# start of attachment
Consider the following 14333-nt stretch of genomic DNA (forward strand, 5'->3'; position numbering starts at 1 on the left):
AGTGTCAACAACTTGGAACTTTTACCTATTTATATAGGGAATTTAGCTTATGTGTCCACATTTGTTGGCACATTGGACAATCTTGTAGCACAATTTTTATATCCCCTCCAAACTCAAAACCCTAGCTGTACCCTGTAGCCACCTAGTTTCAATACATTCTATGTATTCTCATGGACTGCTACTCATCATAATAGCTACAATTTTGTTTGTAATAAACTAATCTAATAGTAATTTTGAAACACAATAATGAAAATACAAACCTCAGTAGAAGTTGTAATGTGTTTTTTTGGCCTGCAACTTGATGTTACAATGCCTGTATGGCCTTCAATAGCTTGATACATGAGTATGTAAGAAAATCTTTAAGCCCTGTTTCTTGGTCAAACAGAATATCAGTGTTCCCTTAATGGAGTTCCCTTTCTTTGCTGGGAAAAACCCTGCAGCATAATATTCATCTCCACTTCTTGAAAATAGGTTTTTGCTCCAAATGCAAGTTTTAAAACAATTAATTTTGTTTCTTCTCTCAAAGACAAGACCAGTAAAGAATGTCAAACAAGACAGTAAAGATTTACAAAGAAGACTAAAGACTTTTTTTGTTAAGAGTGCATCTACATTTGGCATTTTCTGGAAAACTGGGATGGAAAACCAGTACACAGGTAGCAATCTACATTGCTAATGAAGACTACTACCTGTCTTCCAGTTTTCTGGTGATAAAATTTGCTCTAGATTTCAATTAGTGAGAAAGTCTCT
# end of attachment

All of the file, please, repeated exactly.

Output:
Consider the following 14333-nt stretch of genomic DNA (forward strand, 5'->3'; position numbering starts at 1 on the left):
AGTGTCAACAACTTGGAACTTTTACCTATTTATATAGGGAATTTAGCTTATGTGTCCACATTTGTTGGCACATTGGACAATCTTGTAGCACAATTTTTATATCCCCTCCAAACTCAAAACCCTAGCTGTACCCTGTAGCCACCTAGTTTCAATACATTCTATGTATTCTCATGGACTGCTACTCATCATAATAGCTACAATTTTGTTTGTAATAAACTAATCTAATAGTAATTTTGAAACACAATAATGAAAATACAAACCTCAGTAGAAGTTGTAATGTGTTTTTTTGGCCTGCAACTTGATGTTACAATGCCTGTATGGCCTTCAATAGCTTGATACATGAGTATGTAAGAAAATCTTTAAGCCCTGTTTCTTGGTCAAACAGAATATCAGTGTTCCCTTAATGGAGTTCCCTTTCTTTGCTGGGAAAAACCCTGCAGCATAATATTCATCTCCACTTCTTGAAAATAGGTTTTTGCTCCAAATGCAAGTTTTAAAACAATTAATTTTGTTTCTTCTCTCAAAGACAAGACCAGTAAAGAATGTCAAACAAGACAGTAAAGATTTACAAAGAAGACTAAAGACTTTTTTTGTTAAGAGTGCATCTACATTTGGCATTTTCTGGAAAACTGGGATGGAAAACCAGTACACAGGTAGCAATCTACATTGCTAATGAAGACTACTACCTGTCTTCCAGTTTTCTGGTGATAAAATTTGCTCTAGATTTCAATTAGTGAGAAAGTCTCT